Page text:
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Non-Han Languages in China (中国少数民族语言) Talking Translation (翻译话题)

June Training Sessions: Authors of Five Major non-Han Languages Meet their Translators

During June 5-9, Nationalities Literature Magazine (民族文学) organized an intensive “editing/rewriting training course” (改稿班) that brought together the magazine’s editors with twenty-plus Kazakh writers and their translators. Mandarin and Kazakh aside, the magazine appears in Mongolian, Korean, Tibetan and Uyghur, and training sessions for writers and translators of the latter four languages are also scheduled to take place within June, according to the article (改稿班).

We can expect that this will—eventually—lead to fiction written by non-Han authors in their own tongues being published in English. The first step is to get their writing into Mandarin, possibly via Nationalities Literature Magazine, or People’s Literature (人民文学). It will then stand a good chance of appearing in Pathlight, a magazine dedicated to Chinese literature in English translation that is jointly produced by People’s Literature and Paper Republic.

In fact, the Spring 2014 edition of Pathlight will feature writing solely by ethnic writers: fiction by Alat Asem (阿拉提·阿斯木, Uyghur), Ayonga (阿云嘎, Mongolian), Jin Renshun (金仁顺, Korean), Guan Renshan (关仁山, Manchu), Li Jinxiang (李进祥, Hui), Memtimem Hoshur (买买提明·吾守尔, Uyghur),Ye Guangqin (叶广芩, Manchu) and Yerkex Hurmanbek (叶尔克西·胡尔曼别克, Kazakh);  poetry by Artai (Mongolian,阿尔泰), Aydos Amantay (艾多斯·阿曼泰, Kazakh), Jidi Majia (吉狄马加, Yi-Nuosu), Luruodiji (鲁若迪基, Pumi), Ma Huan (马桓, Hui) and Nie Le (聂勒, Wa); and non-fiction by Patigul (帕蒂古丽, Uyghur), Ye Fu (野夫, Tujia), Ye Mei (叶梅, Tujia) and Tenzin (丹增, Tibetan). The full contents aren’t up online yet, but the cover, contents page and link to purchase should be here soon.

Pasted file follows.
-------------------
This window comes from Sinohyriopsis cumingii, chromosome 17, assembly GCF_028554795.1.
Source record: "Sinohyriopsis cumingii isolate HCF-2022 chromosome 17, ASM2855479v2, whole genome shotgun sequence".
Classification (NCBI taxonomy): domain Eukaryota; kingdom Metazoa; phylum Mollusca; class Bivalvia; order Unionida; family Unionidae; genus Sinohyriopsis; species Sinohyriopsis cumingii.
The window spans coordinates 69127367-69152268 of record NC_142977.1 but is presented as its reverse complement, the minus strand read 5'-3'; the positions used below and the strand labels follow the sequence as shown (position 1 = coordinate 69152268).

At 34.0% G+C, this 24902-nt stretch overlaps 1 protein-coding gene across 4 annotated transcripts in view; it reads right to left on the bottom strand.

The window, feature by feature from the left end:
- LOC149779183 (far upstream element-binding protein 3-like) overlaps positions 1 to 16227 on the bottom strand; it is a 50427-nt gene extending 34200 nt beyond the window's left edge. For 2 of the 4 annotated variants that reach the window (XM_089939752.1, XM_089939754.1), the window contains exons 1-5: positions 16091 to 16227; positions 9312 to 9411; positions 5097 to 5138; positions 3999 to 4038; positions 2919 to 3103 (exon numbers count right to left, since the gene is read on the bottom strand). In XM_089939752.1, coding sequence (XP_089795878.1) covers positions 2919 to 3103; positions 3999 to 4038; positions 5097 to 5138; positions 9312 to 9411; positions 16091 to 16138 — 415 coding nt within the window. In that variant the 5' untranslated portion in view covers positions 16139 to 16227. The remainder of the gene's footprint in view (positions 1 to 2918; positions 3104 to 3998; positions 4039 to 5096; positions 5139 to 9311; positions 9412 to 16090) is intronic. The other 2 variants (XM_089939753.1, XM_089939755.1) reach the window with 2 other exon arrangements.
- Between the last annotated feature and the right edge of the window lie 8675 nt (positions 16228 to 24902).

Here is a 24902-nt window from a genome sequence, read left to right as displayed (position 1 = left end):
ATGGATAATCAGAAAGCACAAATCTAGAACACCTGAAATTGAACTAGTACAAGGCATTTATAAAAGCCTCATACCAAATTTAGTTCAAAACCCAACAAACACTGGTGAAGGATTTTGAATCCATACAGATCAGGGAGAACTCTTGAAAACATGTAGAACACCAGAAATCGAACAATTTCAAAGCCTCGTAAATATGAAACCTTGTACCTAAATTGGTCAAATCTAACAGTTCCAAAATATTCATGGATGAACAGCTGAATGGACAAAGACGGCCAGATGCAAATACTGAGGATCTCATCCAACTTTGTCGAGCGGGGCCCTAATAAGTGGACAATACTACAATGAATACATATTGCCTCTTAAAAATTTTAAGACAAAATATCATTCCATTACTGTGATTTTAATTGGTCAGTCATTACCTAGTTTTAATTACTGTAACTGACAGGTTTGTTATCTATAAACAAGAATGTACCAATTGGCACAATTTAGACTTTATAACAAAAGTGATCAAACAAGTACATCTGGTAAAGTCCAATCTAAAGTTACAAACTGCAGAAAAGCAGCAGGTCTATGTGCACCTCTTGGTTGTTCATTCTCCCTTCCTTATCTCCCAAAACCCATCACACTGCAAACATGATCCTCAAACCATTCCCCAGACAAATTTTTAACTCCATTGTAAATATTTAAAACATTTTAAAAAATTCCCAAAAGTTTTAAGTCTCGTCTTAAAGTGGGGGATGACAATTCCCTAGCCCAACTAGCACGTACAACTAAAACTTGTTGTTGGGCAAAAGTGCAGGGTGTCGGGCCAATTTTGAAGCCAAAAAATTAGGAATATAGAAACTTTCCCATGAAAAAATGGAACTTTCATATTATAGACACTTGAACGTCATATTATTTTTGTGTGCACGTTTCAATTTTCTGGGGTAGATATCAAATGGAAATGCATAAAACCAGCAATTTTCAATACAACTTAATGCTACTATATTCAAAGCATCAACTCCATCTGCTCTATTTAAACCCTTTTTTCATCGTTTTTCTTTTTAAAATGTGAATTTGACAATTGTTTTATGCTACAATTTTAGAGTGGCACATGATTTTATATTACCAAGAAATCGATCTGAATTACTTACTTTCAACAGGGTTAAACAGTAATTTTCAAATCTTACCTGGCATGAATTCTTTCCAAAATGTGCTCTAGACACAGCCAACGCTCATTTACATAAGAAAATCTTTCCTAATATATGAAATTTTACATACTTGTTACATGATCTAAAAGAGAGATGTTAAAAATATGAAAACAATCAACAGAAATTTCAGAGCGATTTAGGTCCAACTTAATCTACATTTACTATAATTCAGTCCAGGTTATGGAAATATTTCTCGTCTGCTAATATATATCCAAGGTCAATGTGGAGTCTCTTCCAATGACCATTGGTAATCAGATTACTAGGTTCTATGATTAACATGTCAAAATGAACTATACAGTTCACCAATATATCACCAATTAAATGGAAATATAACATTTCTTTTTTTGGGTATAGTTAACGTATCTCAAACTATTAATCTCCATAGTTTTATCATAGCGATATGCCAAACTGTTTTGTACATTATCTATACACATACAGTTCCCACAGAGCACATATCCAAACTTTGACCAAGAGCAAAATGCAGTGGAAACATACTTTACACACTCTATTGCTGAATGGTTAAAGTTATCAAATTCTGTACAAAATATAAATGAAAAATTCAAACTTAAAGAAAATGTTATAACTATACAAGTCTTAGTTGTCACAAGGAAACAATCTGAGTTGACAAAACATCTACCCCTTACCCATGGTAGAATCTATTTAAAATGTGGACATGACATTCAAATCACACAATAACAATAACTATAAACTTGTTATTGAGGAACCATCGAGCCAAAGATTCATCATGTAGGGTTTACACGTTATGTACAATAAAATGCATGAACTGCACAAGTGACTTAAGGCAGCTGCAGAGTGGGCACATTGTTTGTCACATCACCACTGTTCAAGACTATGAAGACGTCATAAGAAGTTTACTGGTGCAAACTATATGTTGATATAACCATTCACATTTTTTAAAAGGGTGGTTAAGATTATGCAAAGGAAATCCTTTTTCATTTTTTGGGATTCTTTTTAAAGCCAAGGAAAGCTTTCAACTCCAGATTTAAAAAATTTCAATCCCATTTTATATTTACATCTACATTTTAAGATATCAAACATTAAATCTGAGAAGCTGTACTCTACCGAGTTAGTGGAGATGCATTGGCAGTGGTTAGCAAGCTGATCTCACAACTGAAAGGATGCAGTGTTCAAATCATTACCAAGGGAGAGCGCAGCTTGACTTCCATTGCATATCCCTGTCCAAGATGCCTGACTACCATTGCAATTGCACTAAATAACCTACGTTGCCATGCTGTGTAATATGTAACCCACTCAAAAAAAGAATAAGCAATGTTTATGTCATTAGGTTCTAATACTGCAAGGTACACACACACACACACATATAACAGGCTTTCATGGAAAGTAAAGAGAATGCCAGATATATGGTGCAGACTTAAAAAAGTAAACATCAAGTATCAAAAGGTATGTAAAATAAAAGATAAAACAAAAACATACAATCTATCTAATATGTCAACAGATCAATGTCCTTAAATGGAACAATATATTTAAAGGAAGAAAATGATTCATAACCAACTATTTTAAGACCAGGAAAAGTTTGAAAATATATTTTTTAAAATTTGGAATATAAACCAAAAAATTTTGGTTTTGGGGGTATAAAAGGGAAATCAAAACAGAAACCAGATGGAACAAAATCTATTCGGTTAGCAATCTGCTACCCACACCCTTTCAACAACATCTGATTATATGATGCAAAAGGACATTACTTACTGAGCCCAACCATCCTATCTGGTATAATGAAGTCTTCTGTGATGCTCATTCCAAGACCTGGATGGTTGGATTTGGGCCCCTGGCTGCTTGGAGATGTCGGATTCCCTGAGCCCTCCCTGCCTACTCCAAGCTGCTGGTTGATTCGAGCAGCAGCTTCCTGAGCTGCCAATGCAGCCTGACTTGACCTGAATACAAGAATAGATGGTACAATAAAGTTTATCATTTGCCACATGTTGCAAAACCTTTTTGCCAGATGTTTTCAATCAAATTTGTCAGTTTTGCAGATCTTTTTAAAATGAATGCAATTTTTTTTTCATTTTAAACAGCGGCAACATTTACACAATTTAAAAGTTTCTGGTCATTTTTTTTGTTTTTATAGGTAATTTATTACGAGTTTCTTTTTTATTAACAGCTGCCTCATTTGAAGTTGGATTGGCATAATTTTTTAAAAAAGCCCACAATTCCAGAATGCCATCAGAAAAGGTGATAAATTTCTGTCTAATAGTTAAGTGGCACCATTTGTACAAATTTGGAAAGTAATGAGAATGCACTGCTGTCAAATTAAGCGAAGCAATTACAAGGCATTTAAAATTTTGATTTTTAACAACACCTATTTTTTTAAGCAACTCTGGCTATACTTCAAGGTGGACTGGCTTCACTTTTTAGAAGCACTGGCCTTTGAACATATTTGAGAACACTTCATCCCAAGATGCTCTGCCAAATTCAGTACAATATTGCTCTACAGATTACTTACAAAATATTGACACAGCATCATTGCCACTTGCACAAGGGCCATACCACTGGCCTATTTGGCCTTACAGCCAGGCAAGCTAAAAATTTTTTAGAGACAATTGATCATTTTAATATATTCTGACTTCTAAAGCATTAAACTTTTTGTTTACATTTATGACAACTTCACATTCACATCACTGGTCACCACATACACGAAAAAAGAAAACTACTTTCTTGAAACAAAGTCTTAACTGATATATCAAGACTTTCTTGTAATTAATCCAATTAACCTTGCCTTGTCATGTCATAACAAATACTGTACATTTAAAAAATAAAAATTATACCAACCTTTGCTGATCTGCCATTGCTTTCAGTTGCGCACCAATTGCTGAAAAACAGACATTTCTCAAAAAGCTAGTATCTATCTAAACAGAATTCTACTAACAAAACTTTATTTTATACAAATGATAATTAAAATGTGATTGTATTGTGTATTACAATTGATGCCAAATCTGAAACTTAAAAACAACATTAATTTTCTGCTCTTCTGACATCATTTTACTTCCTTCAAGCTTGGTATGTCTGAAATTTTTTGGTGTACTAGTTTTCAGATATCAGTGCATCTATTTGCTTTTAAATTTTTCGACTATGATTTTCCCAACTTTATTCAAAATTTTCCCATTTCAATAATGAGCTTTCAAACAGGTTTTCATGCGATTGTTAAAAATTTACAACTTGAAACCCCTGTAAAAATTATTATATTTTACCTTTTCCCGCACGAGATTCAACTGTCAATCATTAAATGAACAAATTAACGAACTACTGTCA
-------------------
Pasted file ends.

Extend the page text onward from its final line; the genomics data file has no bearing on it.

A quick (if incomplete) list of those present at the recent Kazakh session:

Session speakers (authors, officials)

Trainees (authors and translators)

  • 巴拉潘·热巴吐; 夏坎·柏克泰; 哈志别克 and 哈迪拉

Hopefully the training sessions noted above are a bit less political than the June 9-13 event attended by 70 or so minority-language translators who work for the State Ethnic Affairs Commission. According to this report (高级研修班),  they were treated to a conference focusing on how China wisely handles the “ethnic question” (民族问题) by relying on correct implementation of the Law on Regional Ethnic Autonomy (民族区域自治法).

Comparisons were offered between China’s approach, and that of the Soviet Union, which nowadays usually serves as an example of how not to do things. Tellingly, three very recent events were also analyzed:

  • The Kunming March 1 train station massacre allegedly carried out by Uyghur separatists
  • Crimea’s referendum and consequent reunification with Russia
  • The Sunflower Movement’s student-led occupation of the Taiwan legislature to protest China trade pact

Who said translation isn’t political?

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